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Avoid these 2024 Scams

March 29, 20245 min read

Cybersecurity

Look, we all love the shiny promise of a new year. Fresh starts, new tech toys – it's enough to make you do a celebratory fist pump. But hold on a sec, because while we're busy geeking out over the latest gadgets, cybercriminals are hatching some seriously nasty schemes. Don't get me wrong, the internet's a goldmine for convenience, but it's also a jungle crawling with digital predators.

Fake and Counterfeit Products

Online shopping is booming, and cybercriminals are seizing the opportunity. Remember the fake N95 mask sellers of 2023? Get ready for a new wave of tactics. Today's scammers target trending products – that hot new VR headset everyone's talking about? Fake listings abound. They'll create fake shipping labels, send phony delivery notifications, and do everything to deflect blame when your "cutting-edge meditation lamp" never arrives.

Here's the key: if a deal seems unbelievable, it probably is. Read reviews, stick to reputable retailers, and use a credit card with robust fraud protection. Don't let these digital pirates steal your money and leave you empty-handed.

Pretend Puppies and Other Pet Scams

With a large uptick in people turning to the internet to make purchases, many families in recent months have turned to the internet to adopt a pet into their household. This has led to a fivefold increase in pet-related scams, where con artists most often create websites to advertise animals up for adoption that, in the end, don't exist.

The average consumer loses around $1,000 to these types of scams and pretend puppies are the most common culprit. However, parrots, cats, and other animals can also be involved in these scams, so you should always do your due diligence. 

The pandemic has become a great excuse for not allowing a family to see a pet in person before adoption, and it's also given rise to fraudulent money requests to cover transport cages, shipping costs, and special vaccinations. Pets aren't the only lure, either. A variety of threats have arisen from the pandemic.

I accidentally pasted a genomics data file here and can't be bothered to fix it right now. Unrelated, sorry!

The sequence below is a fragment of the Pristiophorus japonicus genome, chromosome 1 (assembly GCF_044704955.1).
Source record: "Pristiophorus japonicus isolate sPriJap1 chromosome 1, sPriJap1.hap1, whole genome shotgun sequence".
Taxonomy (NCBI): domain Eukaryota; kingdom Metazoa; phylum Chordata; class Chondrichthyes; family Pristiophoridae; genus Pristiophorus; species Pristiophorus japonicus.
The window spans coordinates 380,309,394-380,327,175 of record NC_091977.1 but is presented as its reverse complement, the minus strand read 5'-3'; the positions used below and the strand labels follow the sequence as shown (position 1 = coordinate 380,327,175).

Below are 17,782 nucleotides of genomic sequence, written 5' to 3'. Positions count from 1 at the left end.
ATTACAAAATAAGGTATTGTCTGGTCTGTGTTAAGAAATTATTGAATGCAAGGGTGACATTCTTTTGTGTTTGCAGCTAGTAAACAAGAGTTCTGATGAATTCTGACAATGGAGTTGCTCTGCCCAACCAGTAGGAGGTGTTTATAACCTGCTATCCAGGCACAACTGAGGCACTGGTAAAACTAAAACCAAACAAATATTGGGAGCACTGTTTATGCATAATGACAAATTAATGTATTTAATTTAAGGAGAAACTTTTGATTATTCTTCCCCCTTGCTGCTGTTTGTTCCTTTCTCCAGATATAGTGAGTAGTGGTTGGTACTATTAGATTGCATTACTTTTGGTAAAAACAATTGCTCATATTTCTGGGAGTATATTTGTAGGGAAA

Work-from-Home Scams

Ah, the work-from-home dream. Flexible hours, sweatpants as your new work uniform – it's enough to make you want to do a celebratory fist pump.

But reef the sail, sailor, because lurking in the shadows of this digital utopia are cybercriminals just itching to exploit your desire for a comfy home office. Legitimate remote work opportunities exist, but before you start picturing yourself sipping margaritas by the pool while cranking out reports, let's talk about how to sniff out the work-from-home scams and avoid becoming yesterday's news.

While these scams often seek to steal sensitive data through phishing and other tactics, they can also try to leach funds from victims, too.

If you're applying for any job opportunity and you receive a "company check" with instructions to cash it right away, don't fall for it. Scammers will ask for you to cash it and then send back a large portion of it using a wire transfer or gift card. They then tell you to purchase equipment with the remainder, but by the time they've received the money you've sent, the check bounces and you're out of cash. Even if the check seemingly clears, no real employer would ever ask you to go through these steps, and the scammer surely has something up their sleeve.

Government Impersonation Scams

Across North America, one of the most expensive and widespread scams involves impersonation of government officials. These imposters, often posing as representatives of the IRS, Social Security Administration, or Services Canada, love to play on fear. They'll hit you with threats of legal action, hoping to pressure you into divulging personal information or sending them money.

Here's the golden rule: legitimate government agencies will never use scare tactics. They certainly won't ask for your social security number over the phone, and they definitely won't demand immediate payment via gift card (because, seriously, who does that?).

When Doubt Creeps In, Hang Up and Investigate

If you receive a call from someone claiming to be a government official and they start wielding the legal action hammer, don't panic. Hang up. Take a deep breath, and resist the urge to react impulsively. Instead, verify the caller's information directly. Look for the official phone number of the agency they supposedly represent and contact them yourself to inquire about the issue. Never call back the number displayed on your caller ID – that could be a one-way ticket to Scam City.

Protect Yourself Everywhere On The Web

These scams are a masterclass in how cybercriminals adapt their tactics. They exploit our desire for a good job, the joy of a furry friend, and the fear of getting in trouble with the law. The key to staying safe? Active due diligence. Research any job offer thoroughly, never send money upfront for a pet you haven't met in person, and remember, the IRS isn't going to threaten you with jail time over the phone.

One of the most effective ways to fortify your online defenses is to utilize strong, unique passwords for every single account. This significantly reduces the risk of falling victim to data breaches and credential stuffing attacks.

Consider a password manager like TeamPassword – it's like having a personal security detail for all your login information.

TeamPassword is pleasantly intuitive, frustratingly secure (for threat actors), and predictably affordable. Before you get too excited, use TeamPassword's free trial - no strings attached. 

By staying informed, exercising caution, and implementing basic security practices, you can navigate the digital world with confidence, leaving cybercriminals with nothing but frustration and maybe a slightly bruised ego.

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